Minot State responds to coronavirus
On March 20, 2020, Minot State University announced that the remainder of the spring semester would be delivered remotely due to the increasing severity of the coronavirus pandemic. Students moved out of residence halls and moved home for their classes. Summer classes continued with online instruction.
The State Board of Higher Education passed a resolution in support of the North Dakota University System (NDUS) campuses resuming in-person activities for Fall 2020 on May 29, which was also the day Gov. Burgum announced that schools and businesses could reopen in coordination with the state of North Dakota being reduced to a low risk level.
On June 4, students were told that campus would be “open and operational for the fall semester with a mix of on-campus and online courses available.”
“Last spring and over the summer, the students made it very evident that they wanted to give this a try and that they could be responsible so everyone could be safe,” Kevin Harmon, vice president for student affairs, said.
Administration, faculty, and staff members focused on planning for students to return to campus safely in June, July, and August.
“One of the issues we faced in Ward County is that we had so few cases in the spring and summer. We didn’t have a whole lot of examples to use on how universities who had experienced higher numbers responded because everyone shut down early last semester,” Harmon said.
They began creating a set of COVID-19 policies by taking notes from the practices and protocol of other institutions in the upper Midwest and across the United States.
“I was constantly scanning the policies and protocols from other universities. I would look at 15 to 20 universities’ policies every day to see what they were doing and keeping an eye open for something that was fresh and new,” Harmon said.
Harmon specifically evaluated universities in highly populated states like New York and California to find effective solutions.
“I looked at the policies of universities in other states to learn more about how they are trying to serve students on their campus. It was reverse engineering of what we thought the problem would be, then trying to develop solutions to those problems and apply that to our situation,” Harmon said.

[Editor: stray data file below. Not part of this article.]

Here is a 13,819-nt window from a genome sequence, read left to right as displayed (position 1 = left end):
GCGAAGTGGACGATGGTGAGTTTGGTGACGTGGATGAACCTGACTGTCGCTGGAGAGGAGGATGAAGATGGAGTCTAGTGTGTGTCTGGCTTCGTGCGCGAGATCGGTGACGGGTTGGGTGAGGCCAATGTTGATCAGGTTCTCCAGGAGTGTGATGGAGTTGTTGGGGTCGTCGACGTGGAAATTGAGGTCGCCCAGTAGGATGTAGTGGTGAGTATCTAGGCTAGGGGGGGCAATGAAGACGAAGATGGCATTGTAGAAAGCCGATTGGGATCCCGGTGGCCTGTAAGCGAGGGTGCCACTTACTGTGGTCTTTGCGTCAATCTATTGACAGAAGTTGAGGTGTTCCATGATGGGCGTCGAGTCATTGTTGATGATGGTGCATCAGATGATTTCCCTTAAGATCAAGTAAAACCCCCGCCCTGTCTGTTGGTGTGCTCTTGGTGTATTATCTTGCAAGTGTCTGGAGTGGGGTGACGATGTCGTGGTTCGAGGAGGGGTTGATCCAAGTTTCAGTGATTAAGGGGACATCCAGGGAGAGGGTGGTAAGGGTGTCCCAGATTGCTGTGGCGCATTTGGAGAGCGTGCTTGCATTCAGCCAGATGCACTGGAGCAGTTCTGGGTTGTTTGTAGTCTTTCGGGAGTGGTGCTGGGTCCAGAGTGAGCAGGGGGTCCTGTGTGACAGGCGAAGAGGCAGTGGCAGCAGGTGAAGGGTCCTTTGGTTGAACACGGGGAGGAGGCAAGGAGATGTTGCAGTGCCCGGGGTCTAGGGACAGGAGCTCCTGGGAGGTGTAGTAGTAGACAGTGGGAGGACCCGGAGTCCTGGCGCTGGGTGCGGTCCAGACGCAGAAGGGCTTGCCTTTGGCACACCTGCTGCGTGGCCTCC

Students returned to the Minot State University campus on Aug. 24. Safety protocols that have been put in place on campus include social distancing, mandated masks, and a reduction of the number of seats in classrooms and across campus.
“With students on campus, we’re solely focused on trying to provide the best experience in either the classroom or online (HyFlex), but also the safest experience,” Harmon said. “Most everything that we’ve implemented has been done for the safety of our students, faculty, and staff — that’s the principle that keeps us grounded on a daily basis.”
The entirety of the Minot State Beavers Restart plan is available on the Minot State website at minotstateu.edu/covid/. The current protocols, developed by Faculty Senate, coincide with the guidelines given by the North Dakota Department of Health and the governor’s office — with the added safety precautions of mandated masks.
“We have a mask mandate on campus, which the state of North Dakota does not, so we probably exceeded the color code for the best interest of campus safety,” Harmon said.
Currently, the implemented element of the restart plan is more closely aligned with the moderate risk (yellow) category. As of now, Ward County has been deemed a low risk (green) level.
A ticker of the coronavirus cases at Minot State is also included on the coronavirus webpage. The number of positive and recovered COVID-19 cases are updated daily, along with the number of close contacts being monitored or in quarantine. As of this writing, there are 92 active cases and 324 students, faculty, and staff in quarantine due to close contact.
If an on-campus student tests positive for the coronavirus or is being monitored, they will quarantine in Dakota Hall, which has become the dedicated building for student isolation and quarantine.
“Every day we are monitoring the needs of our students — both on and off campus — and providing basic services like monitoring the healthcare of on-campus students who may not be feeling well, communicating with their instructors, delivering meals to residence halls, and communicating with family members,” Harmon said.
Academically, students have adjusted well to the changes and implementations to improve safety, but the social element of being on a college campus has become an issue.
“I’ve been very impressed and encouraged by how our students have responded to our masking and distancing policies in the classroom Monday through Friday, but a challenging part of this equation is the evenings and weekends that lend themselves towards the social side,” Harmon said.
In the first few weeks of classes, more positive cases have been arising through on-campus testing sites, likely in connection to closer social settings after hours.
“It’s certainly coming from those situations where students are with their roommates or close friends and are not observing masking or distancing,” Harmon said. “If we become lax at all, we will not be able to continue to be here on campus as we are right now, face-to-face.”
Students need to remember to follow the coronavirus protocols every day to maintain the safe campus environment.
“All the work that we’ve done since March, our policies and protocols, are certainly being tested every day. We learn new information because of new situations, we adapt, and we try to provide the best experience on a day-to-day basis,” Harmon said.